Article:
Lord of the Rings

loreta

The Living Force
FOTCM Member
I read the story many years ago (Silmarillion - Bilbo the hobbit and Lords of the Rings), and I just loved it. For me it was one if not the greatest stories of all time for that kind of stories.

But, right now I am reading The Wheel of Time by Robert Jordan (15 huge books or 29 pocket book) and it is truly amazing.

So if you have really appreciated The Lord of the Rings, give it a try.
I read the Wheel of the time many years ago, but not all the books, I think I stopped at the 10 or so. Yesterday I was thinking to start again this series, but it is soooo long. It was a very young man that introduced me to the Jordan saga. And also I was thinking to reread for the third time the Lord of the Ring, that is a magnificent book and so well written! I refused to see the movie because I want to create the characters and the sites by myself. I remember the first time I read the saga, I was curious by what the hobbits eat. The humor also. And the stories in the story. I was impressed also when they went to the forest and the trees were bad and mad trees and when they were lost. Since then, when I look at a tree, I try to forget they can be mischievous. :lol:

It is a fantastic story, both the Tolkien and also the Jordan. What an extraordinary imagination had these writers! And these stories are now part of ourselves.

Michael, you telling us how you discovered the Lord of the Ring and the power of it in your life is in itself a magnificent story.
 

Gandalf

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I read the Wheel of the time many years ago, but not all the books, I think I stopped at the 10 or so. Yesterday I was thinking to start again this series, but it is soooo long.

Go for it @loreta. You will enjoy it and since it is a longggggggg story, you will be able to travel with them for many months.



And these stories are now part of ourselves.

For those who can understand French, an analysis of the symbolism of Tolkien's trilogy.

 

mkrnhr

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I think the LotR is The movie to watch every year, and it looks fresh every time even if one can mime all the dialogues "what about the second breakfast?". However, the movie suffers from a serious flaw: it's too short. Even after ten hours one still wants to know more. It is unfortunate that Gimli and Legolas are not developed better, for they become caricatures of themselves towards the end (it starts with the famous surfing shield scene) but even these imperfections do not ruin the quality of the film from finish to end.
 

loreta

The Living Force
FOTCM Member
Go for it @loreta. You will enjoy it and since it is a longggggggg story, you will be able to travel with them for many months.





For those who can understand French, an analysis of the symbolism of Tolkien's trilogy.

Just for fun (and I do not want to make noise) this is the cover of the first book of the Wheel of Time. It is a superbe cover, that gives a taste to taste the book.
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That said, we can return to the LOR.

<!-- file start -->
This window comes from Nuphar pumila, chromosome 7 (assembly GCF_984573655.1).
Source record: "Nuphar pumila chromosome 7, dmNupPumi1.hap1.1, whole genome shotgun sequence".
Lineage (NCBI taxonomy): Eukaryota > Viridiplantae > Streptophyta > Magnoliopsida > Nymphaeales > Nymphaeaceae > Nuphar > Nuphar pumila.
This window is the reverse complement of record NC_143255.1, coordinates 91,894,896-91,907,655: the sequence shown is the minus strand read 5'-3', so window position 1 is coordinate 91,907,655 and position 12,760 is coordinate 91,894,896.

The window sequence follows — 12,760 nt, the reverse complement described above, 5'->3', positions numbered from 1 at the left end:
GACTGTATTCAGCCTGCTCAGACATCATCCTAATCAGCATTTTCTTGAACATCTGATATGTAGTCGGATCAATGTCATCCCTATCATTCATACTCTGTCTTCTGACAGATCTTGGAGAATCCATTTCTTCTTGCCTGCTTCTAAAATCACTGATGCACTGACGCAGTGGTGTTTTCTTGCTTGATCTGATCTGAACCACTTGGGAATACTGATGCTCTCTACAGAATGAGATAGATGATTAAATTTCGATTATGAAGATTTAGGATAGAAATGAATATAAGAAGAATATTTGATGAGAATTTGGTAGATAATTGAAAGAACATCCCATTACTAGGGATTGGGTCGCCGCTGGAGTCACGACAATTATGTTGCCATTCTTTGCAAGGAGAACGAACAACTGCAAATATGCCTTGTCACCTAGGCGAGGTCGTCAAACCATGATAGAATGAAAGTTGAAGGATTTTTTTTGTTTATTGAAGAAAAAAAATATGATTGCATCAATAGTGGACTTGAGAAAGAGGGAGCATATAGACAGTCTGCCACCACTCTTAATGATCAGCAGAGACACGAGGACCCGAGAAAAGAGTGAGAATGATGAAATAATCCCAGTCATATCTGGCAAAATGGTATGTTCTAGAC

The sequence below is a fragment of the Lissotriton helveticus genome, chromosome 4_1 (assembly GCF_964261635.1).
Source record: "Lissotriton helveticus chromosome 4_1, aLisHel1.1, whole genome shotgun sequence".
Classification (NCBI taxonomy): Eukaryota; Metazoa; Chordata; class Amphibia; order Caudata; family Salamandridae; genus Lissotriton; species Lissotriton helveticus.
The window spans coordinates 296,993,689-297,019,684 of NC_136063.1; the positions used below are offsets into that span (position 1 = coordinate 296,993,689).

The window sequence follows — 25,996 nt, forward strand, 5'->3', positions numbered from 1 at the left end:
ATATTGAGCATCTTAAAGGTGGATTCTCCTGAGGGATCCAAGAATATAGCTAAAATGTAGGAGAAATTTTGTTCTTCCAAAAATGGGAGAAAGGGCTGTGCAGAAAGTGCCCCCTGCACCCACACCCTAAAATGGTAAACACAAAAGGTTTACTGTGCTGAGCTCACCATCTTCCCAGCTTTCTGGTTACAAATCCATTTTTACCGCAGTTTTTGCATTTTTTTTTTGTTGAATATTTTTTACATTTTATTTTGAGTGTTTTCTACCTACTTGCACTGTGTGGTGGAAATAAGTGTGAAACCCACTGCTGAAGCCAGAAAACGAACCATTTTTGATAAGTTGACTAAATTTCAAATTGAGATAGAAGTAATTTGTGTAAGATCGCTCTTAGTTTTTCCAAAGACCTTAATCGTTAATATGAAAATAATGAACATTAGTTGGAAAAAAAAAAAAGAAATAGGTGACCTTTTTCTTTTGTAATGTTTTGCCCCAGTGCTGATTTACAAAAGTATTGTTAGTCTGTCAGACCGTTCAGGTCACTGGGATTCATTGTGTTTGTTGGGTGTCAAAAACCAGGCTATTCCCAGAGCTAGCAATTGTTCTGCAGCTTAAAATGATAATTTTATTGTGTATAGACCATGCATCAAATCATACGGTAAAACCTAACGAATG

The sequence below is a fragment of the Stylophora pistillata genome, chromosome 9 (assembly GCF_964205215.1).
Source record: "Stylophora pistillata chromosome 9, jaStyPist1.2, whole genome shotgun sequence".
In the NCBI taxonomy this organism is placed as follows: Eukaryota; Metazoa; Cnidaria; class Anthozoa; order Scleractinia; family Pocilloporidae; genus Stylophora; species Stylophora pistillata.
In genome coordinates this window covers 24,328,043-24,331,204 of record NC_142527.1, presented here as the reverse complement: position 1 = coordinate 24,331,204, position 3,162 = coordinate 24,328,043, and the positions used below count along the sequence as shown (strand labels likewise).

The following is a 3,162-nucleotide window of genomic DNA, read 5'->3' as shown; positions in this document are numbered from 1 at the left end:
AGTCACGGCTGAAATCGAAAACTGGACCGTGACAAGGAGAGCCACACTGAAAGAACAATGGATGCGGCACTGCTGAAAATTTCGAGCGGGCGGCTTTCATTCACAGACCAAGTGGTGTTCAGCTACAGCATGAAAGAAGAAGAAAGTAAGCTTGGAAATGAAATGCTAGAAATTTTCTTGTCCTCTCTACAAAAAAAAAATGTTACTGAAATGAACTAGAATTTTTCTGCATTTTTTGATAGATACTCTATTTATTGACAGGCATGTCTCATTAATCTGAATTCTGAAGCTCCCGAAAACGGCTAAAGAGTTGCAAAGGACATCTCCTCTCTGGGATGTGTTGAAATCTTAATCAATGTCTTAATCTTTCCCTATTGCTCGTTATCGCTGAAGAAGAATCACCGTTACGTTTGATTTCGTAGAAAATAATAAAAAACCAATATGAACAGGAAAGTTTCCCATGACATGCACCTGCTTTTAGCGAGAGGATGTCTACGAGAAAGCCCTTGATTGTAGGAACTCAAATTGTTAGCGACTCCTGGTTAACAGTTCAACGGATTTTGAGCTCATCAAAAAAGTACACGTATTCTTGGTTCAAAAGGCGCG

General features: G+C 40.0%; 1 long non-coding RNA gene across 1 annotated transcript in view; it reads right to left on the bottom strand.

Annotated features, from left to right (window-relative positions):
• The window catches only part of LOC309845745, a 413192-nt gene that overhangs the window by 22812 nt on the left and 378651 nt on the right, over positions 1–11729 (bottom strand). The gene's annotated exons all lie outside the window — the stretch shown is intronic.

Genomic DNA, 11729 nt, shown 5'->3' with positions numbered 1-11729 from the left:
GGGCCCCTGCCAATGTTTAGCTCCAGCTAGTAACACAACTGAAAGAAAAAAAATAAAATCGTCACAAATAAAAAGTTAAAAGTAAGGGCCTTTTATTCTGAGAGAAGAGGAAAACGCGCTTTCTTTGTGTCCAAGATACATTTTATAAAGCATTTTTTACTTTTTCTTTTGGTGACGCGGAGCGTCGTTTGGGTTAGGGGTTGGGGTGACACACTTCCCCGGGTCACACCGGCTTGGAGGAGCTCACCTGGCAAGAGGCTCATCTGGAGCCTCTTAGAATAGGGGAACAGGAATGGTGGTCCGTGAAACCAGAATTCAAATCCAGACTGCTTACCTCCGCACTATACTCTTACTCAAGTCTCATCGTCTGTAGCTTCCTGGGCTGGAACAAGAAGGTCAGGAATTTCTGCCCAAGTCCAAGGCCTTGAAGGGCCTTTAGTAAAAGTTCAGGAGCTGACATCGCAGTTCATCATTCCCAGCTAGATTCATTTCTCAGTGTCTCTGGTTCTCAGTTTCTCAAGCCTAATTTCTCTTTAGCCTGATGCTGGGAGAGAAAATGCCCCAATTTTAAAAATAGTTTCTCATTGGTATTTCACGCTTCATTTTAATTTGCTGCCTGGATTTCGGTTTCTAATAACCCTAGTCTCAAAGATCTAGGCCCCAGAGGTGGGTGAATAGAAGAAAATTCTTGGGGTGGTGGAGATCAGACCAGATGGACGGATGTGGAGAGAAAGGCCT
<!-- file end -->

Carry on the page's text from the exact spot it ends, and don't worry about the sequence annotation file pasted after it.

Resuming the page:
brandon

Jedi Council Member
FOTCM Member
Well, just quickly back on Wheel of Time for a moment, I found and bought some nice old copies of the whole series in paperback. Looking forward to finally reading them! Love that old cover art..

Ok, back to LotR! (I also just ordered that, The Hobbit and The Silmarillion, since I no longer had my old copies... ah secondhand books are good... :))
 

loreta

The Living Force
FOTCM Member
A started again to read LOR. Marvelous. So many good friends inside this book, and what an adventure! I was looking for a map of the Middle Earth to follow the little ones. And then at Youtube this video appeared:


In The Real Middle Earth, Sir Ian Holm (Fellowship of the Ring, Alien, Chariots of Fire) narrates a fascinating exploration into a world that, although imaginary, seems so real we pore over its maps and contemplate the journeys made from one place to the other. The film takes us In Tolkien’s footsteps and investigates the landscapes and buildings, places and names that helped shape Middle-earth.
 

brandon

Jedi Council Member
FOTCM Member
Cool Loreta :) I haven't watched the video.. but do really like the tradition of putting maps in the start of fantasy books.. Getting off-topic a bit but my favourite children's books, the Swallows & Amazons series by Arthur Ransome, from the 1930s, had lots of maps and illustrations and secret codes drawn in.. These books were complete magic to me as a child.. They're not fantasy, they're very realistic books about kids who sail small boats and go camping, and have excellent imaginations.. Though there are some of the books that are fictions-within-the-fiction, stories the children are telling each other about more wild adventures like being kidnapped by Chinese pirates.. Anyway those books had me always drawing maps when I was little. I kept them in a metal lockbox like the kids in the books kept their important documents in in their boat.

Well, just quickly back on Wheel of Time for a moment, I found and bought some nice old copies of the whole series in paperback. Looking forward to finally reading them! Love that old cover art.
I've been reading Wheel of Time, and loving every minute of it. Just got up to the last book! I like the romance elements with some of the characters getting to know themselves and each other, especially Perrin and Faile... and the bits about Mat are hilarious.. Those books are like, Lack Of Communication: The Epic Fantasy. Soooo many misunderstandings and disasters just because nobody told anyone else what they were thinking!
 

Wandering Star

The Living Force